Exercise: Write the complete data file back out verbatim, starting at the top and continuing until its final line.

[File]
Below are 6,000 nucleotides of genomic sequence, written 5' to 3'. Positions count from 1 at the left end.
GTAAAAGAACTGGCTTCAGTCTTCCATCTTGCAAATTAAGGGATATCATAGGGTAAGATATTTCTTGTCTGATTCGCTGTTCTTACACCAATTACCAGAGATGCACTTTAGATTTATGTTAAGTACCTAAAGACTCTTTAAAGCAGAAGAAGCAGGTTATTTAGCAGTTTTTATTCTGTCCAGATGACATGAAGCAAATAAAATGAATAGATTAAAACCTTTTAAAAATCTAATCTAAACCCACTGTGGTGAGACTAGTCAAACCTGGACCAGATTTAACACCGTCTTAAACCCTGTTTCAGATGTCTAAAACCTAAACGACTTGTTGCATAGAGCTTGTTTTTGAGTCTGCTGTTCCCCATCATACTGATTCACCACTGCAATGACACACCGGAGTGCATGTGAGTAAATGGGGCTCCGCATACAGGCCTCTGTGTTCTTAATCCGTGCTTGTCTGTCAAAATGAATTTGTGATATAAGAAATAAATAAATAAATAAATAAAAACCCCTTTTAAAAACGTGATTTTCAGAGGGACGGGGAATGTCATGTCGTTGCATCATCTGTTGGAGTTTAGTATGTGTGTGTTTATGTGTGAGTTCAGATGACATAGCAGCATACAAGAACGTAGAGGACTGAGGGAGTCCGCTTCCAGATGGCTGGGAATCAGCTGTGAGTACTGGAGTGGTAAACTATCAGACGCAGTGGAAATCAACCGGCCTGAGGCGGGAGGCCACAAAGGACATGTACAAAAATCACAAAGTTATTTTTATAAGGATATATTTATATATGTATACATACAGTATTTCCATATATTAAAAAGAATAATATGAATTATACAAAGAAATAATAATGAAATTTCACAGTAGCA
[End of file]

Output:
Below are 6,000 nucleotides of genomic sequence, written 5' to 3'. Positions count from 1 at the left end.
GTAAAAGAACTGGCTTCAGTCTTCCATCTTGCAAATTAAGGGATATCATAGGGTAAGATATTTCTTGTCTGATTCGCTGTTCTTACACCAATTACCAGAGATGCACTTTAGATTTATGTTAAGTACCTAAAGACTCTTTAAAGCAGAAGAAGCAGGTTATTTAGCAGTTTTTATTCTGTCCAGATGACATGAAGCAAATAAAATGAATAGATTAAAACCTTTTAAAAATCTAATCTAAACCCACTGTGGTGAGACTAGTCAAACCTGGACCAGATTTAACACCGTCTTAAACCCTGTTTCAGATGTCTAAAACCTAAACGACTTGTTGCATAGAGCTTGTTTTTGAGTCTGCTGTTCCCCATCATACTGATTCACCACTGCAATGACACACCGGAGTGCATGTGAGTAAATGGGGCTCCGCATACAGGCCTCTGTGTTCTTAATCCGTGCTTGTCTGTCAAAATGAATTTGTGATATAAGAAATAAATAAATAAATAAATAAAAACCCCTTTTAAAAACGTGATTTTCAGAGGGACGGGGAATGTCATGTCGTTGCATCATCTGTTGGAGTTTAGTATGTGTGTGTTTATGTGTGAGTTCAGATGACATAGCAGCATACAAGAACGTAGAGGACTGAGGGAGTCCGCTTCCAGATGGCTGGGAATCAGCTGTGAGTACTGGAGTGGTAAACTATCAGACGCAGTGGAAATCAACCGGCCTGAGGCGGGAGGCCACAAAGGACATGTACAAAAATCACAAAGTTATTTTTATAAGGATATATTTATATATGTATACATACAGTATTTCCATATATTAAAAAGAATAATATGAATTATACAAAGAAATAATAATGAAATTTCACAGTAGCA